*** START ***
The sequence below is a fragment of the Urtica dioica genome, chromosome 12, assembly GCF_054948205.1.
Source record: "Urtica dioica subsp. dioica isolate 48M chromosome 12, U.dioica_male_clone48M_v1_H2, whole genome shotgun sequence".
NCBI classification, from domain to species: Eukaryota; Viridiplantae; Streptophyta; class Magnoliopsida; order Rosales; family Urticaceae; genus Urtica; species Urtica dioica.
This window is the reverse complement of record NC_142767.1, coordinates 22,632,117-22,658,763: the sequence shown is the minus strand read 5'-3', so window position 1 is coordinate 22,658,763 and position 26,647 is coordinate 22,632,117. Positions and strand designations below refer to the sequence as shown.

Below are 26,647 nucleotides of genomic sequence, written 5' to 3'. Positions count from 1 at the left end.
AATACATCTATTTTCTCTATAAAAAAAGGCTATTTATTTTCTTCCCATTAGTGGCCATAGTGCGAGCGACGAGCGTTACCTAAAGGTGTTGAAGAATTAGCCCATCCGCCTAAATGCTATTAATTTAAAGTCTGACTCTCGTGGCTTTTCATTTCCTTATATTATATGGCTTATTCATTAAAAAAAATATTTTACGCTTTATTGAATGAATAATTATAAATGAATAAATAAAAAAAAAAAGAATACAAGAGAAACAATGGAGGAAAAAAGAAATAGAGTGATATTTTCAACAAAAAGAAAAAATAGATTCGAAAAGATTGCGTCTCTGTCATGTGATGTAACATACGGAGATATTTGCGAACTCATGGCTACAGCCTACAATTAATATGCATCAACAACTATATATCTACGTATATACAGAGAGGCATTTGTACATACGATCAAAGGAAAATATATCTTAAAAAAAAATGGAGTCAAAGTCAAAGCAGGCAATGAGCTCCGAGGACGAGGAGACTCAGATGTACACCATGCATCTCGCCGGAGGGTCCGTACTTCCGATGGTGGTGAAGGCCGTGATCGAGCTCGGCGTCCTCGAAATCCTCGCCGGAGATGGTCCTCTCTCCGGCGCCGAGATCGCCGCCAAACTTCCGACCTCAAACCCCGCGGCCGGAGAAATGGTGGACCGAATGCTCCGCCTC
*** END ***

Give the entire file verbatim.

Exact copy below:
The sequence below is a fragment of the Urtica dioica genome, chromosome 12, assembly GCF_054948205.1.
Source record: "Urtica dioica subsp. dioica isolate 48M chromosome 12, U.dioica_male_clone48M_v1_H2, whole genome shotgun sequence".
NCBI classification, from domain to species: Eukaryota; Viridiplantae; Streptophyta; class Magnoliopsida; order Rosales; family Urticaceae; genus Urtica; species Urtica dioica.
This window is the reverse complement of record NC_142767.1, coordinates 22,632,117-22,658,763: the sequence shown is the minus strand read 5'-3', so window position 1 is coordinate 22,658,763 and position 26,647 is coordinate 22,632,117. Positions and strand designations below refer to the sequence as shown.

Below are 26,647 nucleotides of genomic sequence, written 5' to 3'. Positions count from 1 at the left end.
AATACATCTATTTTCTCTATAAAAAAAGGCTATTTATTTTCTTCCCATTAGTGGCCATAGTGCGAGCGACGAGCGTTACCTAAAGGTGTTGAAGAATTAGCCCATCCGCCTAAATGCTATTAATTTAAAGTCTGACTCTCGTGGCTTTTCATTTCCTTATATTATATGGCTTATTCATTAAAAAAAATATTTTACGCTTTATTGAATGAATAATTATAAATGAATAAATAAAAAAAAAAAGAATACAAGAGAAACAATGGAGGAAAAAAGAAATAGAGTGATATTTTCAACAAAAAGAAAAAATAGATTCGAAAAGATTGCGTCTCTGTCATGTGATGTAACATACGGAGATATTTGCGAACTCATGGCTACAGCCTACAATTAATATGCATCAACAACTATATATCTACGTATATACAGAGAGGCATTTGTACATACGATCAAAGGAAAATATATCTTAAAAAAAAATGGAGTCAAAGTCAAAGCAGGCAATGAGCTCCGAGGACGAGGAGACTCAGATGTACACCATGCATCTCGCCGGAGGGTCCGTACTTCCGATGGTGGTGAAGGCCGTGATCGAGCTCGGCGTCCTCGAAATCCTCGCCGGAGATGGTCCTCTCTCCGGCGCCGAGATCGCCGCCAAACTTCCGACCTCAAACCCCGCGGCCGGAGAAATGGTGGACCGAATGCTCCGCCTC